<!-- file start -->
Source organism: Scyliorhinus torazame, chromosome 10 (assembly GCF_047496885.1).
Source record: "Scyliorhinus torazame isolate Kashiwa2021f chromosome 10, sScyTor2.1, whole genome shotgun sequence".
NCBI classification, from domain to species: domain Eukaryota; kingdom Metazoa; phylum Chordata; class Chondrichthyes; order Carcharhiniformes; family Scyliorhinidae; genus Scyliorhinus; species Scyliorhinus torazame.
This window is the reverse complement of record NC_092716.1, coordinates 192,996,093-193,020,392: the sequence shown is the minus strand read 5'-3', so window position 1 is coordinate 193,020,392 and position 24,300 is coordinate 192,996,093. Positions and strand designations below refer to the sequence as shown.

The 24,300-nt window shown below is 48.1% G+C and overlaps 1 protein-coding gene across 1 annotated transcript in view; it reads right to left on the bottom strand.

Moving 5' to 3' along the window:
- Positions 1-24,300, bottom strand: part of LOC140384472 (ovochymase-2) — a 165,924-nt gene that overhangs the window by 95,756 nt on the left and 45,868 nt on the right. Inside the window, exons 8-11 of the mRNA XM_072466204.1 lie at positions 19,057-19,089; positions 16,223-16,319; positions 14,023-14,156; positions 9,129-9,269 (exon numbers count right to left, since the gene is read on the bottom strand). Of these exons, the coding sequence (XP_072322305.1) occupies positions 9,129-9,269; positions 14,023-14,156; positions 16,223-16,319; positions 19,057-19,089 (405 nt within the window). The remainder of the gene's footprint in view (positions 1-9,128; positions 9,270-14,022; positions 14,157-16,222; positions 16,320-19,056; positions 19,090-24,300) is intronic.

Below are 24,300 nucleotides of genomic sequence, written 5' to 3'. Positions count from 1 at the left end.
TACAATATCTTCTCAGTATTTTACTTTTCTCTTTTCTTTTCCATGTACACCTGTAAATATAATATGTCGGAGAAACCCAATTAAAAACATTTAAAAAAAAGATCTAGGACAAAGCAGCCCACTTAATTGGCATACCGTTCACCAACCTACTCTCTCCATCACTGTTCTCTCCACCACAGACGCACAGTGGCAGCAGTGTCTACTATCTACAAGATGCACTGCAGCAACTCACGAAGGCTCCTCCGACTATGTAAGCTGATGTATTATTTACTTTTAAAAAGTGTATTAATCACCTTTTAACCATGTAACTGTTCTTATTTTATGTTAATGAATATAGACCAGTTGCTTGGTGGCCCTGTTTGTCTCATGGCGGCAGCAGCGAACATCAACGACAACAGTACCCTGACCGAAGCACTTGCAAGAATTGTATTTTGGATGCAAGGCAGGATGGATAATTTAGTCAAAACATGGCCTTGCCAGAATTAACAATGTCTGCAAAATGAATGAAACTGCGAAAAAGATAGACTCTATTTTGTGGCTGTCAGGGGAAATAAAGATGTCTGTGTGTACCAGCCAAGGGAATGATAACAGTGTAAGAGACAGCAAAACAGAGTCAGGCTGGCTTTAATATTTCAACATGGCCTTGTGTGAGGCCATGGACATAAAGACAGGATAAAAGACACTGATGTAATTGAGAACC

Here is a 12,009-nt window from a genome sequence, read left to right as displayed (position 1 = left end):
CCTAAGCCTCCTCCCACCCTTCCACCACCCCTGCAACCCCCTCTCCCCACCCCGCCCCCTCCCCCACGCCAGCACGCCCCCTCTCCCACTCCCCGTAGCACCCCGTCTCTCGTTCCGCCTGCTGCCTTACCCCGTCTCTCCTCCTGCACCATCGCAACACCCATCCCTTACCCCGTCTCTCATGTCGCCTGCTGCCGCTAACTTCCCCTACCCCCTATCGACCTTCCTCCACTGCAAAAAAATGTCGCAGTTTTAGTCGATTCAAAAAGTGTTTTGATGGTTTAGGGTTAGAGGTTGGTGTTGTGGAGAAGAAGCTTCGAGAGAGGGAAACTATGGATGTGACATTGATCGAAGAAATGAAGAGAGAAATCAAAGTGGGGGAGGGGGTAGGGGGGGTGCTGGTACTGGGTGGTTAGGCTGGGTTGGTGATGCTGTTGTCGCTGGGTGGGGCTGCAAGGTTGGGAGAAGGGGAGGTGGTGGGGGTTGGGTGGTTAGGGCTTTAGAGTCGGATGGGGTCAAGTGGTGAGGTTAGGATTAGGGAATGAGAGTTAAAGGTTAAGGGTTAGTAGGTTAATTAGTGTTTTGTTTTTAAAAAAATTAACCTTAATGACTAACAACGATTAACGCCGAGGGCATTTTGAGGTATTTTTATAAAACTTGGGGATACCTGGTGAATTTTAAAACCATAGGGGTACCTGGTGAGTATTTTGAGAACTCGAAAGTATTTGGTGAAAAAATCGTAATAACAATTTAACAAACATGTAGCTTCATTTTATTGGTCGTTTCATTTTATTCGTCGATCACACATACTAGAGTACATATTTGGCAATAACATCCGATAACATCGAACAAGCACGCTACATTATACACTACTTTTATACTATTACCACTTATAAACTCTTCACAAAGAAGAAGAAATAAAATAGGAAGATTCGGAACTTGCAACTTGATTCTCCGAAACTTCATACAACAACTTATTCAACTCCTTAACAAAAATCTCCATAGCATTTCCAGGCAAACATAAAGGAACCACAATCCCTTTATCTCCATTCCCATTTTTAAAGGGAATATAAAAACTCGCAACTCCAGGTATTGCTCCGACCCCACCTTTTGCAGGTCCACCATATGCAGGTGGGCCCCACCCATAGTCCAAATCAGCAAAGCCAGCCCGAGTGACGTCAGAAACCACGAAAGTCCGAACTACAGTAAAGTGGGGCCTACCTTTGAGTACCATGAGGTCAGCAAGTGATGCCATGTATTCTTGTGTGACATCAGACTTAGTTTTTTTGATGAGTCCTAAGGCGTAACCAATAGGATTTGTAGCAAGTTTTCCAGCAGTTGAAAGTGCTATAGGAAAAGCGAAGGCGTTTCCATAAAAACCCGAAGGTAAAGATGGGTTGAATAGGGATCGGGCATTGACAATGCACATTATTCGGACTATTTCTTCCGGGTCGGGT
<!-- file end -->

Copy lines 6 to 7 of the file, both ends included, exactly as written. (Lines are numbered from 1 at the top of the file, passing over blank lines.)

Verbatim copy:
Moving 5' to 3' along the window:
- Positions 1-24,300, bottom strand: part of LOC140384472 (ovochymase-2) — a 165,924-nt gene that overhangs the window by 95,756 nt on the left and 45,868 nt on the right. Inside the window, exons 8-11 of the mRNA XM_072466204.1 lie at positions 19,057-19,089; positions 16,223-16,319; positions 14,023-14,156; positions 9,129-9,269 (exon numbers count right to left, since the gene is read on the bottom strand). Of these exons, the coding sequence (XP_072322305.1) occupies positions 9,129-9,269; positions 14,023-14,156; positions 16,223-16,319; positions 19,057-19,089 (405 nt within the window). The remainder of the gene's footprint in view (positions 1-9,128; positions 9,270-14,022; positions 14,157-16,222; positions 16,320-19,056; positions 19,090-24,300) is intronic.